Linux Commands

Mkdir Recursive

“In Linux, mkdir is a dedicated command for creating new directories. By default, the command creates one-level directories. However, with some additional flags, it can create multi-level directories. The mkdir command also allows you to set permissions for the directories.”

In this guide, we will look at using mkdir to create directories recursively.

Creating Directories Using mkdir

First, let’s look at the most basic way of using mkdir. The following command will create a directory with the name given:

$ mkdir <dir_name>

You can verify if the action was successful:

$ ls -l

Alternatively, we can enable the verbose mode with mkdir. This way, the mkdir command will print the action’s result. To enable the verbose mode, use the flag -v or –verbose:

$ mkdir --verbose <dir_name>

We can also create multiple directories using a single mkdir command:

$ mkdir --verbose <dir_1> <dir_2> <dir_3>

However, mkdir doesn’t allow creating a multi-layer directory by default. If attempted, mkdir will show an error that it can’t find the parent directory.

$ mkdir <multi_layer_dir>

Creating Directories Recursively

To create a multi-layer directory, mkdir comes with the flag -p or –parents. In this mode, mkdir will return no error if the parent directory exists. If the parent directory doesn’t exist, it will create it instead.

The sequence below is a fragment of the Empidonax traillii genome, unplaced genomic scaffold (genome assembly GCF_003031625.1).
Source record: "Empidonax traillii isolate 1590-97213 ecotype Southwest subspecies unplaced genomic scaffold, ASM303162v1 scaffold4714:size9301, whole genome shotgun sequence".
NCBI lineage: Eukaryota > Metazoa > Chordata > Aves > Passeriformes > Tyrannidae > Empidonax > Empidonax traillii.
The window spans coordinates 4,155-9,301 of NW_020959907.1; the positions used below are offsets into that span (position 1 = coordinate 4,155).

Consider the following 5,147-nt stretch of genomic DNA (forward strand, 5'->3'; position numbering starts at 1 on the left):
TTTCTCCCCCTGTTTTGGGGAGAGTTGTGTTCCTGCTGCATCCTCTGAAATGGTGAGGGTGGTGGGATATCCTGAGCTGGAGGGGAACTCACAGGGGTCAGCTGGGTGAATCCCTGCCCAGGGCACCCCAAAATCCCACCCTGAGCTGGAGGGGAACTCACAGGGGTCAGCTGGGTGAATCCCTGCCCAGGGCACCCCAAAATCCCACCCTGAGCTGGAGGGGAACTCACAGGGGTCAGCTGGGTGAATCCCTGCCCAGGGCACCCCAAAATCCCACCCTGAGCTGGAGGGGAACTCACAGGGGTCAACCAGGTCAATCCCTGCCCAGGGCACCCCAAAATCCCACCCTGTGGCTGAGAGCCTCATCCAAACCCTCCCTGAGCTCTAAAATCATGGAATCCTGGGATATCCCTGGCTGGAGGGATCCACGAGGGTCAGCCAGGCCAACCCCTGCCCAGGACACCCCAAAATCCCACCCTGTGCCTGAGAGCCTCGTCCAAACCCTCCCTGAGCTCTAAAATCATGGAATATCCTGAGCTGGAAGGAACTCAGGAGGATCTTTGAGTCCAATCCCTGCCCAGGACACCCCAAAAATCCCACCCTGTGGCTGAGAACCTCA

Let’s try this option out. In the following example, we’re creating a three-layer directory:

$ mkdir --verbose --parents layer_a/layer_b/layer_c/

With the help of the tree command, we can visualize the structure:

$ tree layer_a/

Typing the full name of the mkdir flags is a bit tedious, right? We can combine –verbose and –parents in the following manner:

$ mkdir -vp layer_a/layer_b/layer_c/

Creating Multiple Child Directories With Brace Expansion

If you’re using bash, we can also take advantage of the brace-expansion feature to create multi-layered directories. Have a look at the following example:

$ mkdir -pv layer_a/{1,2,3}/layer_c

We can use the tree command for better visualization of the directory hierarchy:

$ tree layer_a/

Final Thoughts

In this guide, we explored using mkdir to create directories recursively. For demonstration, we instructed mkdir to create multi-layer directories using the –parents flag. Per instruction, mkdir recursively created the child directories. Learn more about using the mkdir command.

The man page is always a great source of in-depth info and explanations:

$ man mkdir

Happy Computing!

About the author

Sidratul Muntaha

Student of CSE. I love Linux and playing with tech and gadgets. I use both Ubuntu and Linux Mint.